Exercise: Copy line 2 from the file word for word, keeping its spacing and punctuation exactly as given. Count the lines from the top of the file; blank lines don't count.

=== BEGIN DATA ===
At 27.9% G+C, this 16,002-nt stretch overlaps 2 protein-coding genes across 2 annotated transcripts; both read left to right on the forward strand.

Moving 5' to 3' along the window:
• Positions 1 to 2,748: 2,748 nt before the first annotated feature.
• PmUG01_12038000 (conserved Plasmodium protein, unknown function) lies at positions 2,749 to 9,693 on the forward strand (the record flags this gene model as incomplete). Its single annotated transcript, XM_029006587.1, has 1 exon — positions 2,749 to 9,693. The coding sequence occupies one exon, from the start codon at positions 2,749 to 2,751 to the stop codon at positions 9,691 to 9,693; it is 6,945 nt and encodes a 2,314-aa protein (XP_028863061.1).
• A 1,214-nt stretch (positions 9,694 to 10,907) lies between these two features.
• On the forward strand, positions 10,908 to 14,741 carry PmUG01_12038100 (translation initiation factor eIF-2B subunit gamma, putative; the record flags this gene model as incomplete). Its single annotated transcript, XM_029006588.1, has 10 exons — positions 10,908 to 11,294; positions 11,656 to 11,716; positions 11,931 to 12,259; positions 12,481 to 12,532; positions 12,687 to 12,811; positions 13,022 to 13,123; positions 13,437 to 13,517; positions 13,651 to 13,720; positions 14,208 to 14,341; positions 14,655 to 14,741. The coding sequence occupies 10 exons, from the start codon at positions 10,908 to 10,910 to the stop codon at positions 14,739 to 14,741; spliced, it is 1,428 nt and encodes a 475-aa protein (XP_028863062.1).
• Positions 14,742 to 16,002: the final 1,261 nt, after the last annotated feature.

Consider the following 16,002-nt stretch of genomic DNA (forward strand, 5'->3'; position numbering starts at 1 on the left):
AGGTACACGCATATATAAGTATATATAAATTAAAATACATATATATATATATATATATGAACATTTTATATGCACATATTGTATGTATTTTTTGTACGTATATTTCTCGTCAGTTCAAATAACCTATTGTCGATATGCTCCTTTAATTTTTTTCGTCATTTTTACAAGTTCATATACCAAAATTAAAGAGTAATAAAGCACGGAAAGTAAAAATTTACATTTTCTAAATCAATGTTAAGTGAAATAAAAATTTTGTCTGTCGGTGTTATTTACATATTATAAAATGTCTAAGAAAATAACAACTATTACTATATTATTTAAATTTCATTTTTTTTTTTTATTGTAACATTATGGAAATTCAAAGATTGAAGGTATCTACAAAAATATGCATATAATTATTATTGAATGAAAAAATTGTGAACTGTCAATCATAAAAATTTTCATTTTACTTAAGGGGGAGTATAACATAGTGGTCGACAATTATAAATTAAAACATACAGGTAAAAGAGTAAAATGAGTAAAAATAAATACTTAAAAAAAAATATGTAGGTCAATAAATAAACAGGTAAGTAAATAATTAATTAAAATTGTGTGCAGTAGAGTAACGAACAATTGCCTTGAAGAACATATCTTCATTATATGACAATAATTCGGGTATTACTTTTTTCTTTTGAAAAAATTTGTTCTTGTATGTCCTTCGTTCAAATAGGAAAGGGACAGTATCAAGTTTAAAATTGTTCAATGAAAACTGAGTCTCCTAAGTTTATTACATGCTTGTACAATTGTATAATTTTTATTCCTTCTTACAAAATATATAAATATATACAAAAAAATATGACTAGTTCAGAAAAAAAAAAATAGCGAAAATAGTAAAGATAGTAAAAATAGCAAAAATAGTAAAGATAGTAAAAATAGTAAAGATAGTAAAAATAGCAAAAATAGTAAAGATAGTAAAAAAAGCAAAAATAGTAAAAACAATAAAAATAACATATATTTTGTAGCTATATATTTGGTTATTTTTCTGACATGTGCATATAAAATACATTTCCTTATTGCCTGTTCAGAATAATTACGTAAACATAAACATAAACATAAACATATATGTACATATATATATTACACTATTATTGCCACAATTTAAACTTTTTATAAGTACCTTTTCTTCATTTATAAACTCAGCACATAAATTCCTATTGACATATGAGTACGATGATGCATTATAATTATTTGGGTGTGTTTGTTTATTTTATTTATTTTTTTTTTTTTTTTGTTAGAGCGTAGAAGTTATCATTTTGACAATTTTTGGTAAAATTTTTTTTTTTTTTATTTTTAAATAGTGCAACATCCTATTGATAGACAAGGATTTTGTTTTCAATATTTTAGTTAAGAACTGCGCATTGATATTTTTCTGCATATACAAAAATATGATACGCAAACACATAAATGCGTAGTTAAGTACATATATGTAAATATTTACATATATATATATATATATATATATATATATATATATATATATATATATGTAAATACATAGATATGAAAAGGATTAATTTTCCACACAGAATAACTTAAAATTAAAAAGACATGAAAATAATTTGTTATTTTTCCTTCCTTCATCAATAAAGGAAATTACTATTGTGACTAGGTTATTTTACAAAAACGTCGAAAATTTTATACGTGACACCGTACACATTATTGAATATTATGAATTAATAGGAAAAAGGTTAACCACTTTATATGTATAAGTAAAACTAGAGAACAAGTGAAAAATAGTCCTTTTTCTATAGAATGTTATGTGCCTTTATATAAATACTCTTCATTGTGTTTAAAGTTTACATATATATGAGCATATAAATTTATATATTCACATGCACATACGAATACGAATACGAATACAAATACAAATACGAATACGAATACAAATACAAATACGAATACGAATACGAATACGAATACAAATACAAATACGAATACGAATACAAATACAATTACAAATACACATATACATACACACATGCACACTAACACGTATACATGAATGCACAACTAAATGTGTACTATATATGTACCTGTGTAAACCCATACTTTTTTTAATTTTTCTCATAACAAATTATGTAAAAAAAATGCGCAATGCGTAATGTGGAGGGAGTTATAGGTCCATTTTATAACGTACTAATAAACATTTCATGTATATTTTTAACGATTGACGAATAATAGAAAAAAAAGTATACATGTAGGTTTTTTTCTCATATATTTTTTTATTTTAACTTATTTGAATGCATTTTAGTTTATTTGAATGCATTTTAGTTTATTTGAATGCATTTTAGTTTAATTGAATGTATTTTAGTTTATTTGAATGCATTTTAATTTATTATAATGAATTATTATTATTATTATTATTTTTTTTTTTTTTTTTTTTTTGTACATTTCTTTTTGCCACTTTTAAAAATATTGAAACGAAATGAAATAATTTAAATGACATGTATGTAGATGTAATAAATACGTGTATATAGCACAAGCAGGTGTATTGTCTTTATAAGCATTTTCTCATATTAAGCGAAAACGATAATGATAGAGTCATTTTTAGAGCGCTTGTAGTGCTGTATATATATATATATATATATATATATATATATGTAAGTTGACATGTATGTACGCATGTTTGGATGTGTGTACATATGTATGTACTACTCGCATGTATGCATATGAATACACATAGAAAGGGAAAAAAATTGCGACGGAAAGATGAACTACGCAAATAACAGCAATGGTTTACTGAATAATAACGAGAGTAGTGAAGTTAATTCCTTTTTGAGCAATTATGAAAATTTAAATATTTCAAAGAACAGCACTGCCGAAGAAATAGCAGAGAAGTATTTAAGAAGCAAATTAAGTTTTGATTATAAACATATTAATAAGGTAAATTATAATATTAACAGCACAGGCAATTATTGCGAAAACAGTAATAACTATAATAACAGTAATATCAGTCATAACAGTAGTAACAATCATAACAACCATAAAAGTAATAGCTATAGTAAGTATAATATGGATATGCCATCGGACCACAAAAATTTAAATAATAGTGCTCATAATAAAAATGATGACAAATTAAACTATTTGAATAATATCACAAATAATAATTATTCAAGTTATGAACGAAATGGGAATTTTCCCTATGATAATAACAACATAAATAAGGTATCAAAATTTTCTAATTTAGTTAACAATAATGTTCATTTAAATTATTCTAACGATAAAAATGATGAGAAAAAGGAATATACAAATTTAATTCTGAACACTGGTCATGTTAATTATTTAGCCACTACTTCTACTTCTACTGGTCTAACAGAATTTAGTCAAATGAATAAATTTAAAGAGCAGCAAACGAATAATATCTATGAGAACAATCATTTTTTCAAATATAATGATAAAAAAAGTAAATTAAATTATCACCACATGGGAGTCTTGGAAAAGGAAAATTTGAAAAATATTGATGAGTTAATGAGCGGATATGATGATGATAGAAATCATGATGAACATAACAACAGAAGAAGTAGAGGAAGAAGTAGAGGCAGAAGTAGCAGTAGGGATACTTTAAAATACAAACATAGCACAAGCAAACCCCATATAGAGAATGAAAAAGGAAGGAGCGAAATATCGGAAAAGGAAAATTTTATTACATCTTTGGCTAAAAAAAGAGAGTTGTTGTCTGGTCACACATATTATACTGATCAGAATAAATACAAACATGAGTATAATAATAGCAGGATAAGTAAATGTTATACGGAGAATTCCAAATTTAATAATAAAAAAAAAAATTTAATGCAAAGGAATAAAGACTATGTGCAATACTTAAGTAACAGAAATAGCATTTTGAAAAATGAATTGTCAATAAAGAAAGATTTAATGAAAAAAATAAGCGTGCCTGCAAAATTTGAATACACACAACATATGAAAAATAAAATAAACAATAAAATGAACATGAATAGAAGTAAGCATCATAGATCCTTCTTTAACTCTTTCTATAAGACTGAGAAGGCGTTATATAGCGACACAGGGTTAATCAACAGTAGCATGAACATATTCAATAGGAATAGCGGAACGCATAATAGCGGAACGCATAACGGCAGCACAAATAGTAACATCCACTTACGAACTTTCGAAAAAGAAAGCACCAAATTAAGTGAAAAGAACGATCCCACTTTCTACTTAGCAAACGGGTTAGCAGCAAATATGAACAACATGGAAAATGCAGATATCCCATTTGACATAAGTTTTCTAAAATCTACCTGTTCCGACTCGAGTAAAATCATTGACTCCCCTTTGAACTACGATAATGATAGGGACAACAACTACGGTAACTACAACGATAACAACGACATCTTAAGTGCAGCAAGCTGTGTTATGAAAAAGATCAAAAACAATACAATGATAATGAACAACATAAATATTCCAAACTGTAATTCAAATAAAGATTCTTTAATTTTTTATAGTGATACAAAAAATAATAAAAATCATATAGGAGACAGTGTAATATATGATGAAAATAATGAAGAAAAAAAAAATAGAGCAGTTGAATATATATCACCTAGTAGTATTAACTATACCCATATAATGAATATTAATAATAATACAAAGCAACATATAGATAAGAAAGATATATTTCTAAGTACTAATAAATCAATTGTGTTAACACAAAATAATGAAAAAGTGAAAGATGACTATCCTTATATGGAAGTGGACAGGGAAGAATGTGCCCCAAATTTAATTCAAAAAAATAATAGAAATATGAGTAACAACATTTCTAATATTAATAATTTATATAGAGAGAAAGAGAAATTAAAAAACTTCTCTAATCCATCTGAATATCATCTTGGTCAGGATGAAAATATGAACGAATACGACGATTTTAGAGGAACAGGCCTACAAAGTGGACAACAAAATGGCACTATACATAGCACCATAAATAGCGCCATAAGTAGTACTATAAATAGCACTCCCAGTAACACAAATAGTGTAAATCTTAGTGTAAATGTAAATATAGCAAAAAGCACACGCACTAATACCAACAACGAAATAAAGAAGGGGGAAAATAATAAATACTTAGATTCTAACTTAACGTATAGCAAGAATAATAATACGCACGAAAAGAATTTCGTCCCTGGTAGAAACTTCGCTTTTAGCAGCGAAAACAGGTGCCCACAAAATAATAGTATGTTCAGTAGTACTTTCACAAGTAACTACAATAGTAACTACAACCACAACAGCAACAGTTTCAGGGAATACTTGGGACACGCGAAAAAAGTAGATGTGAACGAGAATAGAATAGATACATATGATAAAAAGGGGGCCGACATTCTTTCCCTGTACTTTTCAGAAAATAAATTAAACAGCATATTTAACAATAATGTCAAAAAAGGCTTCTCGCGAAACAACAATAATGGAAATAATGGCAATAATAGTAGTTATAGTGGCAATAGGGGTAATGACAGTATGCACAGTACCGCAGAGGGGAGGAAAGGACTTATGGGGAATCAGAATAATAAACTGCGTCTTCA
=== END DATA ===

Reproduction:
Moving 5' to 3' along the window: